Chris Knipp Writing: Movies, Politics, Art

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PostPosted: Sat Aug 01, 2009 2:33 pm 
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Ugly, exciting story: ecology writ large in one small place

This seems like a first, an eco-terrorist documentary. That may overstate the case, but the thriller element is there in a highly risky American operation, led by film director Louie Psihoyos, of opponents to the exploitation of dolphins for entertainment and food. They sneak up to a cove near the Japanese town of Taiji where most of the annual slaughter of 23,000 dolphins takes place and, facing the risk of arrest and torture, make secret films of the killing. Taiji is the place where the Japanese capture dolphins for training and entertainment use, usually young females. The dolphins that are not selected to be sold for up to $150,000 to perform in aquarium shows are trapped in the cove and all are killed, the remains to be sold for much less for food. The activists cosider both actions inhumane and cruel, and the second, the use of dolphins for human food, is extremely dangerous to us, because the mercury content in dolphins is lethally high and their meat is not suitable for human consumption.

This film is exciting, intense, and disturbing beyond what you often encounter in a documentary. Apart from the danger to the American team of activists, there is the extreme hostility of the Japanese fishermen and those who protect their activities, not to mention the lasting sense that the ocean is lost. The Cove is as full of emotion as the killing waters are full of blood.

Richard O'Barry, of the Sixties TV show "Flipper," the inspiration and instigator of this operation and one of the chief voices of the film, is the guy originally responsible for the fetishizing of dolphins as friendly, intelligent marine mammal "pets" who were deemed to "smile" and be happy in captivity, and love doing tricks like some dogs. Barry caught and trained the five "Flipper" stars and himself starred in the show. According to him one of those stars, Cathy, was so miserable in captivity that she committed suicide in his arms by voluntarily ceasing to breathe. Not right away but years later it dawned on O'Barry that what he had been doing was wrong, and instead of running a dolphin show, he set out to shut such shows down and end the capturing of dolphins. He has spent the past 35 years atoning for his dolphin sins by devoting his life to fighting the captivity and exploitation of the marine mammals he has now long believed were meant to be wild and free. He explains in detail how the noise and confinement of aquariums are torture for dolphins, whose primary means of perception is sonar.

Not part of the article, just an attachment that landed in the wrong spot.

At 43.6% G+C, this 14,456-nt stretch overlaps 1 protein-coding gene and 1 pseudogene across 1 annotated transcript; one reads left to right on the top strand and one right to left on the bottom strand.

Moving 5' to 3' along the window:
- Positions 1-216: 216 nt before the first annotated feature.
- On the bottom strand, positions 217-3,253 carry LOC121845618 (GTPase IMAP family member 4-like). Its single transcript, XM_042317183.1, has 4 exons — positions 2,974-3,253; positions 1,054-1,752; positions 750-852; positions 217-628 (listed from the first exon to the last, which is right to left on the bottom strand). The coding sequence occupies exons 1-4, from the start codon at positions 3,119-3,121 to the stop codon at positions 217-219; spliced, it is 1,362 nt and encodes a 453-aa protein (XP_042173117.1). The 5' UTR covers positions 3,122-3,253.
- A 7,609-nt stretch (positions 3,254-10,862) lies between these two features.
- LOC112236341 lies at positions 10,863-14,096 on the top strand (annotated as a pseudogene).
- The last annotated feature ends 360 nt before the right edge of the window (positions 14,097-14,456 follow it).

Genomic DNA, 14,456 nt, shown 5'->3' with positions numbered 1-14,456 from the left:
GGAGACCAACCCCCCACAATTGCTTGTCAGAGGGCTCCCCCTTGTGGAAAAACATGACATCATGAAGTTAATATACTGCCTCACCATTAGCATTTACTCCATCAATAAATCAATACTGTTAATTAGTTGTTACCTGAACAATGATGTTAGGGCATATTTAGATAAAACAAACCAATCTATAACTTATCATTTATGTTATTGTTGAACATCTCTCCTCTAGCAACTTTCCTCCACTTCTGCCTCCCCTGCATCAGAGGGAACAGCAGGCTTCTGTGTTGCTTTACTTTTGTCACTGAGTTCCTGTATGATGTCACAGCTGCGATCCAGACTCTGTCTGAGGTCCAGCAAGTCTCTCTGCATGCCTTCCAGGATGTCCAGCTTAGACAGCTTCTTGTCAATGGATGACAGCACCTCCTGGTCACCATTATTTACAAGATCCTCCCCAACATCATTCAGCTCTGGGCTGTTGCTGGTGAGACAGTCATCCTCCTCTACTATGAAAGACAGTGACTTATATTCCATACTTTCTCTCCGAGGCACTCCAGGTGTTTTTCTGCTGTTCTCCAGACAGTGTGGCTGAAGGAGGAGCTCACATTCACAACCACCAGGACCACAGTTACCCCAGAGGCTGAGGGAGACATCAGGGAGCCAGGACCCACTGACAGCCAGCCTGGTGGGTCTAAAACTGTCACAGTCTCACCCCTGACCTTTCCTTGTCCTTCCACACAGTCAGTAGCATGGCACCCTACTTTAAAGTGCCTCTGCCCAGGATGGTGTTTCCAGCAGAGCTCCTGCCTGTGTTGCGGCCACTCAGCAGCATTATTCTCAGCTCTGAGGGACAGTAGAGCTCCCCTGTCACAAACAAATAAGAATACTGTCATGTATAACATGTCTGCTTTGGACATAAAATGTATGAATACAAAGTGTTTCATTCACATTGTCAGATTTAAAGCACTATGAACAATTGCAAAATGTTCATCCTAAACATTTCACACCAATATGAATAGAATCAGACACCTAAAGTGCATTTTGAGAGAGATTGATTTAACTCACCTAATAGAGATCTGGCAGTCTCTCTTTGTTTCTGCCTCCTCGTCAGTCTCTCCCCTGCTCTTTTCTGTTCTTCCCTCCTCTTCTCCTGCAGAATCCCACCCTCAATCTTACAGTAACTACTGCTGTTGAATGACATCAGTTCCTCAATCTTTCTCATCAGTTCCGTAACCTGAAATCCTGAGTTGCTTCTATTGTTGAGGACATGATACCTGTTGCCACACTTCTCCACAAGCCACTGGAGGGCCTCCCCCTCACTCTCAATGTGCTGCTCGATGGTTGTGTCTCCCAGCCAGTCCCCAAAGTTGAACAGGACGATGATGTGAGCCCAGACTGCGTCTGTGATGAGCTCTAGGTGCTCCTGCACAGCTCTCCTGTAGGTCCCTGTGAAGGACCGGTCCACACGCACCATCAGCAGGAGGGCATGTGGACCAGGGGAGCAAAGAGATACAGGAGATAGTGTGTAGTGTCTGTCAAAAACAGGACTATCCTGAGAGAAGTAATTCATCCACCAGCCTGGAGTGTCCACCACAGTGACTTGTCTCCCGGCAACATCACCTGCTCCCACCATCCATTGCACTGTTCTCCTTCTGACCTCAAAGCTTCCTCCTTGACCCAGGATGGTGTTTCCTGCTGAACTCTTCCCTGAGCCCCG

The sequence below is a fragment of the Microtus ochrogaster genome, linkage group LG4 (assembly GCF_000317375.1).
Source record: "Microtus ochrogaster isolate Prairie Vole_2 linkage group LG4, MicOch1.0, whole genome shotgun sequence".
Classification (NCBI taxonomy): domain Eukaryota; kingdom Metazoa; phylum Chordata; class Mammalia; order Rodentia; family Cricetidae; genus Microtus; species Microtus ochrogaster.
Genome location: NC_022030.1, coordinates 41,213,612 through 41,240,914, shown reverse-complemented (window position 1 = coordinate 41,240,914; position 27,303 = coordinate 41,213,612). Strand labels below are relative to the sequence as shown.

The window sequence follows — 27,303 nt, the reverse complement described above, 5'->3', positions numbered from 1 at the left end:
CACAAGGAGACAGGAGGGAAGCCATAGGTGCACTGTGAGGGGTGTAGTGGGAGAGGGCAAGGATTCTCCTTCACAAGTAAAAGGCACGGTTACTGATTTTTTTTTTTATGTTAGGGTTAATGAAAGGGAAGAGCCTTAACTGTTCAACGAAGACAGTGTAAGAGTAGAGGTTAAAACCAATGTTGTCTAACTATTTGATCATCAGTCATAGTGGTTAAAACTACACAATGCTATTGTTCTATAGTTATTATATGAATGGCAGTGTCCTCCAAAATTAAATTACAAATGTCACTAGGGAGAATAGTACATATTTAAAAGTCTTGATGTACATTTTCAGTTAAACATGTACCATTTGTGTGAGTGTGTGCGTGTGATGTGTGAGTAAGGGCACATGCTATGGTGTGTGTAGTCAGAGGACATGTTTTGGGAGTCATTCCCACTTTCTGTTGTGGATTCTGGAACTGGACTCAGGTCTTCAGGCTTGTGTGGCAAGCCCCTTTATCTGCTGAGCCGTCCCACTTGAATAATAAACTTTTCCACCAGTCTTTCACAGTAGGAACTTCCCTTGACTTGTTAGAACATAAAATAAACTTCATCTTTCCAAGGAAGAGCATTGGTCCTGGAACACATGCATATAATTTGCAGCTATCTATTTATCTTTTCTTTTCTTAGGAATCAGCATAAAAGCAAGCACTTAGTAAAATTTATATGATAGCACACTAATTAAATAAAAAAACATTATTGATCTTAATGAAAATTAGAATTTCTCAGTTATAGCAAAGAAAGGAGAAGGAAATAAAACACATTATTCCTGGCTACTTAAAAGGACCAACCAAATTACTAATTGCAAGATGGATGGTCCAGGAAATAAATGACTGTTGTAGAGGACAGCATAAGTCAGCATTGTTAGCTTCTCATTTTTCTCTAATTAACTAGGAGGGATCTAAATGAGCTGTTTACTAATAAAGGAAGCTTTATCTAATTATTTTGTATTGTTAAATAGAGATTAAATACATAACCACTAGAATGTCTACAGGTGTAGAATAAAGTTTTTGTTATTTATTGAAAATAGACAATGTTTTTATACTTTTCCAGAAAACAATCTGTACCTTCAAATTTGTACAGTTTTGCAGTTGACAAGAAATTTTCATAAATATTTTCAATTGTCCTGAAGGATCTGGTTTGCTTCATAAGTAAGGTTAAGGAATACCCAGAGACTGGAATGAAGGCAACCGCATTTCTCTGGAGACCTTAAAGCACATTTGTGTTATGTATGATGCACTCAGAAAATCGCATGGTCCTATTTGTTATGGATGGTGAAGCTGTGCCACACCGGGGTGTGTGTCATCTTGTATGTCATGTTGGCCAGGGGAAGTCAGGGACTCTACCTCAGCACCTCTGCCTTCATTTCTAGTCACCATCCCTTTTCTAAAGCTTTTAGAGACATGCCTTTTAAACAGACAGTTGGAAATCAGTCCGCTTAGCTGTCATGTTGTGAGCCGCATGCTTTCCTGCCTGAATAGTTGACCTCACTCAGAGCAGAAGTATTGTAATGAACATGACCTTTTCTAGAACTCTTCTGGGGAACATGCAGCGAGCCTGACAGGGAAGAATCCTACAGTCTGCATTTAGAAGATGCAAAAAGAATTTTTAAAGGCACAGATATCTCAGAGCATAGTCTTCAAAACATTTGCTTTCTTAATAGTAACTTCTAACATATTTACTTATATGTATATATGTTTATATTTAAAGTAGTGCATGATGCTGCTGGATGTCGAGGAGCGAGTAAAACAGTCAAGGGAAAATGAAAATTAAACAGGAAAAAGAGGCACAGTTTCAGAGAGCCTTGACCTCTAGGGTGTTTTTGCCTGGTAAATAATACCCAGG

In 1986 the killing of whales was banned, but the treatment of smaller Cetaceans remained unregulated. O'Barry says dolphins are simply small whales. Japan has remained the chief killer of fish and sea mammals, he says, not so much out of necessity but in pursuit of a frustrated dream of empire. The International Whaling Commission (IWC) is a sham, dominated by Japan. The film documents meetings of the IWC and also O'Barry's attempts to infiltrate it wearing a large flat screen that plays films from the Psihoyos cove infiltration showing Japanese men massacring dolphins in Taiji. It also reviews O'Barry's story from the Sixties "Flipper" show to his present life of constant activism. At one point he's asked how many times he's been arrested and he asks, "You mean this year?" Various voices explain the international situation and the history of Japan, including the mercury poisoning tragedy of Minamata of the Fifties, which may happen again from dolphin consumption. A happy story is that the two Taiji city councilmen with kids fought the local schools' serving of (obligatory) lunches of dolphin meat and got it removed from the school menus. But where all the rest of the meat gets consumed remains somewhat a mystery, and though exposed in this film, the annual Taiji slaughter, which remains legal, still continues.

Skillfully inter-cutting exposition with drama, the film builds up in the manner of a heist thriller to the undercover operation. Psihoyos and his crew, who arrive pretending to be documenting the degradation of coastal reefs, are constantly followed by undercover police and all their requests to come near the cove are denied. It becomes obvious that this superficially dolphin-loving town, full of monuments to the ocean mammals and tour boats shaped like dolphins, has a lot to hide, namely the brutal methods of killing -- even the fact that such killing happens, since interviewed Tokyo citizens are revealed to be completely unaware that dolphins are slaughtered -- or eaten.

Though guerrilla filmmaking in its climactic segment, The Cove has smooth technical quality. There are detailed black and white night images; the filmmakers had heat sensor cameras that could detect the presence even of a marmot; attempts to plant secret cameras required readiness to cut and run in an instant. Otherwise, the images are anything but grainy: Psihoyos is a photographer whose work has often appeared in National Geographic, and what may have been a rough and dangerous project has emerged into one of the more powerful and polished films of the decade about the politics of environmental exploitation. This is a documentary sure to be remembered at Oscar time.


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